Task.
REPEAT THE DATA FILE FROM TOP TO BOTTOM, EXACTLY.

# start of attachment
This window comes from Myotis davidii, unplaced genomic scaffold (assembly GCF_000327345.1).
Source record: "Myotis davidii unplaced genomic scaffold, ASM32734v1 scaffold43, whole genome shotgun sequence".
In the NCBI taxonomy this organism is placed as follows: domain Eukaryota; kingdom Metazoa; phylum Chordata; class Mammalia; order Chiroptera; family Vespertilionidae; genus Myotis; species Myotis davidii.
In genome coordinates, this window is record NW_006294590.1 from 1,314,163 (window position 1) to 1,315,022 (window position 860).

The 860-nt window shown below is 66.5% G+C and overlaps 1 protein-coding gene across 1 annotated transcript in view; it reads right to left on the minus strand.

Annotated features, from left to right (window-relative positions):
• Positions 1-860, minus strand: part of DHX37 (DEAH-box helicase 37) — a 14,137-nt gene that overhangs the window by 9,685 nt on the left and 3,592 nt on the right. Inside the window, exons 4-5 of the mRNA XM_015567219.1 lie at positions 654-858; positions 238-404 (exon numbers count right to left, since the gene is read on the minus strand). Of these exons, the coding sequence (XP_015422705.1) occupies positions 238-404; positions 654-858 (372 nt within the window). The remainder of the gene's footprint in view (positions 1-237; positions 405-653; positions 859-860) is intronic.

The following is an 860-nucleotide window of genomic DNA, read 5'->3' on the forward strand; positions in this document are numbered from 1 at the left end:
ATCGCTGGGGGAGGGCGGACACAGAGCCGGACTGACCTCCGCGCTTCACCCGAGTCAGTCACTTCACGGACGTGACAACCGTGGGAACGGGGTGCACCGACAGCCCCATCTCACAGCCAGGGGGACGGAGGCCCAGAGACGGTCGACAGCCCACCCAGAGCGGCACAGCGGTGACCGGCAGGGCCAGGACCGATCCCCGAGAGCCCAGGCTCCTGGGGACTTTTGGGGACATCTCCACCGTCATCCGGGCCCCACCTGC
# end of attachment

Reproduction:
This window comes from Myotis davidii, unplaced genomic scaffold (assembly GCF_000327345.1).
Source record: "Myotis davidii unplaced genomic scaffold, ASM32734v1 scaffold43, whole genome shotgun sequence".
In the NCBI taxonomy this organism is placed as follows: domain Eukaryota; kingdom Metazoa; phylum Chordata; class Mammalia; order Chiroptera; family Vespertilionidae; genus Myotis; species Myotis davidii.
In genome coordinates, this window is record NW_006294590.1 from 1,314,163 (window position 1) to 1,315,022 (window position 860).

The 860-nt window shown below is 66.5% G+C and overlaps 1 protein-coding gene across 1 annotated transcript in view; it reads right to left on the minus strand.

Annotated features, from left to right (window-relative positions):
• Positions 1-860, minus strand: part of DHX37 (DEAH-box helicase 37) — a 14,137-nt gene that overhangs the window by 9,685 nt on the left and 3,592 nt on the right. Inside the window, exons 4-5 of the mRNA XM_015567219.1 lie at positions 654-858; positions 238-404 (exon numbers count right to left, since the gene is read on the minus strand). Of these exons, the coding sequence (XP_015422705.1) occupies positions 238-404; positions 654-858 (372 nt within the window). The remainder of the gene's footprint in view (positions 1-237; positions 405-653; positions 859-860) is intronic.

The following is an 860-nucleotide window of genomic DNA, read 5'->3' on the forward strand; positions in this document are numbered from 1 at the left end:
ATCGCTGGGGGAGGGCGGACACAGAGCCGGACTGACCTCCGCGCTTCACCCGAGTCAGTCACTTCACGGACGTGACAACCGTGGGAACGGGGTGCACCGACAGCCCCATCTCACAGCCAGGGGGACGGAGGCCCAGAGACGGTCGACAGCCCACCCAGAGCGGCACAGCGGTGACCGGCAGGGCCAGGACCGATCCCCGAGAGCCCAGGCTCCTGGGGACTTTTGGGGACATCTCCACCGTCATCCGGGCCCCACCTGC